list corner case
tom at jumpingrock.net
Tue Sep 9 14:26:58 EDT 2008
The syntax (supplemented by the cheatsheet on Gruber's dingus page)
already gives us the rules. All we're talking about here is what to do
when a text appears to invoke rules in a contradictory fashion. So I
think it's a matter of simply sorting out the priority of these rules.
- If you want an unordered list, you start with a hyphen, plus, or
- If you want an ordered list, you start with a number and a dot. You
don't get to choose the individual numbers beyond the first (and any
attempt will be ignored), and (in the current version, at least) even
the first will, no matter what, be interpreted as 1.
- If you want a list nested within another, you add indentation.
I've noted the above in the order they're presented by Gruber, more or
less. And I think there's at least an idea that each is more specific
than the one before, or occurs "in nature" less generally. As with CSS
rules, I'd give precedence to specificity.
Let's look at the OP's example:
Nested? No -- there's no indentation. Ordered? No -- it doesn't start
with a number. List? Yes; it starts with a hyphen.
* In all examples, I've substituted foo, bar, and baz in place of
number words to avoid confusion.
Aristotle's first examples:
These come out identical to the first example: Nested? No. Ordered? No
(again, look at the first list item, then compare it with the rule for
indicating an ordered list). And thirdly, are they lists at all? Yes:
one list begins with an asterisk, the other a hyphen.
2. bar (with four spaces before)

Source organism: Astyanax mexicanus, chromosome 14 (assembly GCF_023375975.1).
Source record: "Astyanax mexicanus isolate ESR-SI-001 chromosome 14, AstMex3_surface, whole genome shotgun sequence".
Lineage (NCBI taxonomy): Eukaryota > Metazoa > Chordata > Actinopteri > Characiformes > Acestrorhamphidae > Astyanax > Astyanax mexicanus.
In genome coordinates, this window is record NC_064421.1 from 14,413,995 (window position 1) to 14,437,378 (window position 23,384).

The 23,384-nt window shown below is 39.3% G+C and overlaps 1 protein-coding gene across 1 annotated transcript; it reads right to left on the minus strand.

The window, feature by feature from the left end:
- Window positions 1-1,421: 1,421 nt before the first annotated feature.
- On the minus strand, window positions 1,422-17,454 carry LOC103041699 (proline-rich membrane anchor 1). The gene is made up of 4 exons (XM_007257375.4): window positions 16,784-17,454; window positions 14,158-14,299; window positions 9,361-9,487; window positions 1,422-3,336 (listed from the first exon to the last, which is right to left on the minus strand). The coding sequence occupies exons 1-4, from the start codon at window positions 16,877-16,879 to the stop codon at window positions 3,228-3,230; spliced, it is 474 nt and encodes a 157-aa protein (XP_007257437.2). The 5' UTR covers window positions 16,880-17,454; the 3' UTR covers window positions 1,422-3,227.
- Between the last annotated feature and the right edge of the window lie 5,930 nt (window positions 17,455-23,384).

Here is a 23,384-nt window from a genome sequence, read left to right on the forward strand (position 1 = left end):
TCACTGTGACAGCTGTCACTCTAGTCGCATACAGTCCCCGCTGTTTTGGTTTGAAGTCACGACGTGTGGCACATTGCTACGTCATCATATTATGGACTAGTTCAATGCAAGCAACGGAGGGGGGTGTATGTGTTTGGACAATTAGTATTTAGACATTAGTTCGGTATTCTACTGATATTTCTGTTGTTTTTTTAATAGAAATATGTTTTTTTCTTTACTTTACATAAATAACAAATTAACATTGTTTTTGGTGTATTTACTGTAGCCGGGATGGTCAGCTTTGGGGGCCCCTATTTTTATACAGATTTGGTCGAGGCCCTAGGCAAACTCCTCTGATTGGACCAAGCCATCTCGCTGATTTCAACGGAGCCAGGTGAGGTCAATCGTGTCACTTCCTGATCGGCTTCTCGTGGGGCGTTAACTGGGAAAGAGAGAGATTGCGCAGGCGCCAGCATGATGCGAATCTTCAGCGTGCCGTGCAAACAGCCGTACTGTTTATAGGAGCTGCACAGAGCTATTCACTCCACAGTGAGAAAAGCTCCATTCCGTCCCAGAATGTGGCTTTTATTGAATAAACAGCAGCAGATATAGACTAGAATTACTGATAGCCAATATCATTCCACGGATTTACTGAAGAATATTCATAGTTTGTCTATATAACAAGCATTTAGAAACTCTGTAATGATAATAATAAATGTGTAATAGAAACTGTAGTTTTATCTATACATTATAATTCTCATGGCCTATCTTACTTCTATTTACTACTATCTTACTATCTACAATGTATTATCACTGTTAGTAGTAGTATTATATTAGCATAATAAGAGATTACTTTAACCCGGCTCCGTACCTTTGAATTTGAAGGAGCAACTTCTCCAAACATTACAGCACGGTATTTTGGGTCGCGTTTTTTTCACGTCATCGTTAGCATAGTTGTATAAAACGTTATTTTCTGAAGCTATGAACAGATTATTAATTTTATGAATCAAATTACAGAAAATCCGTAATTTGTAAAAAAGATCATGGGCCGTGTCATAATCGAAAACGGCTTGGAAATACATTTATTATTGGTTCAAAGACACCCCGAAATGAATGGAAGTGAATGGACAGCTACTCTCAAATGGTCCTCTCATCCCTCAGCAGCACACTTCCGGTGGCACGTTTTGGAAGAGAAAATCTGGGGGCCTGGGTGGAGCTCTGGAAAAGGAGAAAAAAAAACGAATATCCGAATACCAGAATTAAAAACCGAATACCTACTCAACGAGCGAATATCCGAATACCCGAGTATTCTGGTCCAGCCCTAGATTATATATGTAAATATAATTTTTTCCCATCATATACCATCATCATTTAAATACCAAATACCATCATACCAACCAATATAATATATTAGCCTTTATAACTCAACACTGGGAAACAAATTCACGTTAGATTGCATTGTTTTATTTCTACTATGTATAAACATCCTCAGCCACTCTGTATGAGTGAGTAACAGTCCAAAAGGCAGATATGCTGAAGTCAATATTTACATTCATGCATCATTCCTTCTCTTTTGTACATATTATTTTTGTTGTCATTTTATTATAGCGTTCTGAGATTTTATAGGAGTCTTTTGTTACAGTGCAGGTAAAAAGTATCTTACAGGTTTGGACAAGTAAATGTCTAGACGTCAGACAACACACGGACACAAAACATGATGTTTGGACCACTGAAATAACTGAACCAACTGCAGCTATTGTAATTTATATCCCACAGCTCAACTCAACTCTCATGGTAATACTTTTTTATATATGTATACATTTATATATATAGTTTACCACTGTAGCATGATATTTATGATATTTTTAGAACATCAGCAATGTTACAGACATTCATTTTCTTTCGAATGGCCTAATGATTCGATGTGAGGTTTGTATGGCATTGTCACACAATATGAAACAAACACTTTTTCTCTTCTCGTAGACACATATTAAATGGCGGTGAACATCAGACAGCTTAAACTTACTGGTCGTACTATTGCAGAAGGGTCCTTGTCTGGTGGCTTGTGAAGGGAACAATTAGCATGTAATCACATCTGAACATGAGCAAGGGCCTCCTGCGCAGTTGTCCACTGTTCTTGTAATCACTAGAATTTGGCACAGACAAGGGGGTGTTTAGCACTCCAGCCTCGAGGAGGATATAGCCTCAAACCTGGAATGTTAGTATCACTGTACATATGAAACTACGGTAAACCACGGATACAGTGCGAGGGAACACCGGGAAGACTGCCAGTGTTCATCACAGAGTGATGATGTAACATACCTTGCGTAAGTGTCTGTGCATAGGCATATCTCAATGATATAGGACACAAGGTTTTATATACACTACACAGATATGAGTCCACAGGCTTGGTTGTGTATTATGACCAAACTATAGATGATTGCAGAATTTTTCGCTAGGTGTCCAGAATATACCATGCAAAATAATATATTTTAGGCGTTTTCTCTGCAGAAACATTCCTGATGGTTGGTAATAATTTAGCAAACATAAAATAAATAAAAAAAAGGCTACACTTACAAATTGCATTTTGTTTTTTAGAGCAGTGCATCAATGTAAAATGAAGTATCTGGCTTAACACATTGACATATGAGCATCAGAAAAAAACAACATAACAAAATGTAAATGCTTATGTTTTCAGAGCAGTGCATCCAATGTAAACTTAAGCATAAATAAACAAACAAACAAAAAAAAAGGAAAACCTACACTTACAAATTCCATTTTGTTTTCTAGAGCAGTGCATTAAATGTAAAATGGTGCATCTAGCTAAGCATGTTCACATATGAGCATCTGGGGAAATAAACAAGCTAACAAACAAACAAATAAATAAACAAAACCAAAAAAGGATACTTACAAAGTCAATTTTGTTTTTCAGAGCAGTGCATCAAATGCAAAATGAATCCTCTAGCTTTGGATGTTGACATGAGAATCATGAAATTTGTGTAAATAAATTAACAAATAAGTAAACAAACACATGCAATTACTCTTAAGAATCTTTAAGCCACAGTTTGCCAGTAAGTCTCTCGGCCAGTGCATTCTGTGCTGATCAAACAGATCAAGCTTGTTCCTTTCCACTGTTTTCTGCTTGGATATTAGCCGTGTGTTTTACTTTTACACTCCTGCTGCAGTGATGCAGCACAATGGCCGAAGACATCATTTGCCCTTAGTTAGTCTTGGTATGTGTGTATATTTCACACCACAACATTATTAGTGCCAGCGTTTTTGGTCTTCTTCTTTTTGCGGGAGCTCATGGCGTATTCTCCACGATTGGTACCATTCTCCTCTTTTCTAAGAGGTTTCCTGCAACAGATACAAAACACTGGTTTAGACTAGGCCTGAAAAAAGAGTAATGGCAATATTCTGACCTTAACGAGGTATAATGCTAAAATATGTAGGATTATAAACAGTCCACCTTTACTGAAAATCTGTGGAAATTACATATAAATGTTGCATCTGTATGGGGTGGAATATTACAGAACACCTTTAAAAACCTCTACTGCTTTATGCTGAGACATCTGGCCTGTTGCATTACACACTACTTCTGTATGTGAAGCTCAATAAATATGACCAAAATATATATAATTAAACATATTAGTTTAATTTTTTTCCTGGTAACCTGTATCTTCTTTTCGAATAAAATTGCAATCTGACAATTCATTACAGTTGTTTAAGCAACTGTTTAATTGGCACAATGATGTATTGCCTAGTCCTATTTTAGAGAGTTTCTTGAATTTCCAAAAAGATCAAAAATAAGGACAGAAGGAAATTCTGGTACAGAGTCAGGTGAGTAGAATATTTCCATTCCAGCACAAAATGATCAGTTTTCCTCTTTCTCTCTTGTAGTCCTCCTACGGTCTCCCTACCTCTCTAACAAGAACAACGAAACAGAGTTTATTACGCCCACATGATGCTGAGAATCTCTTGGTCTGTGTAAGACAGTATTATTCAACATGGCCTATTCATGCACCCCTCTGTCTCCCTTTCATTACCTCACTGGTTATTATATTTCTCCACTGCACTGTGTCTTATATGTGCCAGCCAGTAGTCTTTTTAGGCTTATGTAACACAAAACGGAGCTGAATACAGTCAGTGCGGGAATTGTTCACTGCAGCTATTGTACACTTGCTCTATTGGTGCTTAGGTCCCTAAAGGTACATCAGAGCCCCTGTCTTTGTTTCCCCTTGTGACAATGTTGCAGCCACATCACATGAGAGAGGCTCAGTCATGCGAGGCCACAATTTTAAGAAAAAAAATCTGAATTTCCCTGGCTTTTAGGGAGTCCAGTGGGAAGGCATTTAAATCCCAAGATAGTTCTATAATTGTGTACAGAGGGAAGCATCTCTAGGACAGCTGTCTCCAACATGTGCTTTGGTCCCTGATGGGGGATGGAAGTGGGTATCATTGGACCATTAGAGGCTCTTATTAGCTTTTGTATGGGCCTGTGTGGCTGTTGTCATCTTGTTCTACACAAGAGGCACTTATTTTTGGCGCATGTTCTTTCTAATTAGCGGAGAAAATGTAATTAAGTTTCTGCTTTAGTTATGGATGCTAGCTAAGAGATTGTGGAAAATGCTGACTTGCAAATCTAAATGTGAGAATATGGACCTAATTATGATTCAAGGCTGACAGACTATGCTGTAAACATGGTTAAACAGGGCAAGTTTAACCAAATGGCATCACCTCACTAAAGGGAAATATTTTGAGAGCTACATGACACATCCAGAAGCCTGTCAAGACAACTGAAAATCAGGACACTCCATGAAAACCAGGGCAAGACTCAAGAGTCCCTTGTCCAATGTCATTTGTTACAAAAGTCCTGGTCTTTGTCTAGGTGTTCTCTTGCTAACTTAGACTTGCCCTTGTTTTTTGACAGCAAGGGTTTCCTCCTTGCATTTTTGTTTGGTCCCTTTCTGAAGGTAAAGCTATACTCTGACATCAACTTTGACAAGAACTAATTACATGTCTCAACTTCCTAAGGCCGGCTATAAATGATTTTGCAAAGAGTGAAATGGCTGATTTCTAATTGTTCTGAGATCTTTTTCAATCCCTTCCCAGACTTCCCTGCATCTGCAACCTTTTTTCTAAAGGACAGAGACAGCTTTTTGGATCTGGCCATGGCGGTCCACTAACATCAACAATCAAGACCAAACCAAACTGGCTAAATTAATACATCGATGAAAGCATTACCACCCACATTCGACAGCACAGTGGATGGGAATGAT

Nested? Yes, it's indented -- which makes 'bar' the beginning of a
separate list. Is this separate list ordered? Yes. This leaves only
the outer list, which is clearly unordered.
Nested? No. Ordered? Yes -- it begins with a number (clearly to be
rendered, according to the rule for ordered lists, as 1 followed by 2
Aristotle's second example:
Nested? No -- there's no indentation. Ordered? Yes; there's a number
(any number) and a dot before the first item. Again, to be rendered,
according to the rule, as 1, 2, 3.
Albert's example (or examples):
Nested? No. Ordered? Yes, both of them. Two separate lists? Yes.
In all of the above, I've used Gruber's syntax to create a three-step
flowchart, but for greater elucidation we could slice it differently:
First let us ask, is there nesting, and second, is the list ordered or
unordered? Based on the syntax, the first question needs only to look
for an indent, and the second needs only to check the first item's
Further, the syntax and its examples state that ANY number (plus a
dot) before the first item will trigger an ordered list, and that ANY
number before a subsequent item will serve only to identify it as
another list item. So -- happily -- the presence of digits and marks
that don't follow a linear sequence, no matter what they say of the
intent of the author or user, needn't concern us.
All of this is to say that we've been chasing corner cases when we
don't need to. Corner cases refer to the superset of possible inputs.
And given the philosophy implied in Gruber's overview, including the
statement that Markdown's "syntax is very small, corresponding only to
a very small *subset* of HTML tags" (emphasis mine), I think this
focus on corner cases, and the attending abhorrence for the ambiguity
that Markdown's syntax explicity allows, is clearly against Markdown's
Bowerbird is right. The syntax says enough about it. Let it go.
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